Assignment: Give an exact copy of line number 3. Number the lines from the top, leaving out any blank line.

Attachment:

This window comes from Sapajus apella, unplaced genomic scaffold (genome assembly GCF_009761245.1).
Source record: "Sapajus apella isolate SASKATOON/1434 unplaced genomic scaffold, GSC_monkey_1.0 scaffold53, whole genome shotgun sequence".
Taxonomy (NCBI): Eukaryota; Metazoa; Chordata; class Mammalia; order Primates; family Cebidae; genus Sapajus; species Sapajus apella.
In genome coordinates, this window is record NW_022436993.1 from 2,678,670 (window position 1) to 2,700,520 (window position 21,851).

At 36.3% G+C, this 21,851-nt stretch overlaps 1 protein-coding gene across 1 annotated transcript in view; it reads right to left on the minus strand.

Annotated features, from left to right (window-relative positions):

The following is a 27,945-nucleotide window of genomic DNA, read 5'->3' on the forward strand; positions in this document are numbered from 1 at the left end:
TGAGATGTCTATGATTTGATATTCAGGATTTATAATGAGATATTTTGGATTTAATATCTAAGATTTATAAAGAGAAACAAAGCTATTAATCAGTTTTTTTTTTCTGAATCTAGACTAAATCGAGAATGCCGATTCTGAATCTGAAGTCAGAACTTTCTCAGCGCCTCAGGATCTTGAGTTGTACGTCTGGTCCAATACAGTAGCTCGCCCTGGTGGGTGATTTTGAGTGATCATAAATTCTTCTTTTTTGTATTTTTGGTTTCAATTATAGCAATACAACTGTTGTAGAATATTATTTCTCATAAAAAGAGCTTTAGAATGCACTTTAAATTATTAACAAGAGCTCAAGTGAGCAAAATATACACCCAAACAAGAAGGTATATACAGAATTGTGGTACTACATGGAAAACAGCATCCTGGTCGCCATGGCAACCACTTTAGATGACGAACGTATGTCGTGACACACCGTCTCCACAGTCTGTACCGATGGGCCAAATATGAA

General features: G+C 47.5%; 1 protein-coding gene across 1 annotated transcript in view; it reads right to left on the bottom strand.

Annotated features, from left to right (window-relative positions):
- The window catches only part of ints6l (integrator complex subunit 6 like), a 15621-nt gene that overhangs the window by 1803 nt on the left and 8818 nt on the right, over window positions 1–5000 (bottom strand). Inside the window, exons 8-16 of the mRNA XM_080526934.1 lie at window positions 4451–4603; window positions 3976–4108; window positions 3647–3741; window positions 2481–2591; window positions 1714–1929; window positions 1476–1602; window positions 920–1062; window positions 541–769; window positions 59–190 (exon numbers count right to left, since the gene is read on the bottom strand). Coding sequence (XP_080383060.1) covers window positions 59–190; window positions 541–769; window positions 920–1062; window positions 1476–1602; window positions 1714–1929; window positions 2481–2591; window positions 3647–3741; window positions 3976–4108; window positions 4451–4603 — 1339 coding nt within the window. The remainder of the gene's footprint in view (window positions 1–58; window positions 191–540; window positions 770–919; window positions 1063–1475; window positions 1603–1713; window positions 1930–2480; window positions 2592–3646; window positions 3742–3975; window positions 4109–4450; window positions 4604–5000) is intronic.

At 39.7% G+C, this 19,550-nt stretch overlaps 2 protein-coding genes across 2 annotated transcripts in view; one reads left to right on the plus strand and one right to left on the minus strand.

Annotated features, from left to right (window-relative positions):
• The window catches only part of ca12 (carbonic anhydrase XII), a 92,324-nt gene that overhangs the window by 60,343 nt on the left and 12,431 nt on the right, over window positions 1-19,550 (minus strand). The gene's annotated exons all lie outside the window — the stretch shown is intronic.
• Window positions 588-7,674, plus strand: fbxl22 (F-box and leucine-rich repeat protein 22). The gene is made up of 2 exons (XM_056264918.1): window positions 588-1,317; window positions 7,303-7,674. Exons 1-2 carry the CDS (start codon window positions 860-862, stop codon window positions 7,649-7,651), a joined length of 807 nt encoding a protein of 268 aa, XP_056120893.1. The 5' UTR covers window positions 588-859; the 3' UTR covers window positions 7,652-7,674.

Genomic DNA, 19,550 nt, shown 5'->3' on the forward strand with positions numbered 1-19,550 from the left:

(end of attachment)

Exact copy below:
Taxonomy (NCBI): Eukaryota; Metazoa; Chordata; class Mammalia; order Primates; family Cebidae; genus Sapajus; species Sapajus apella.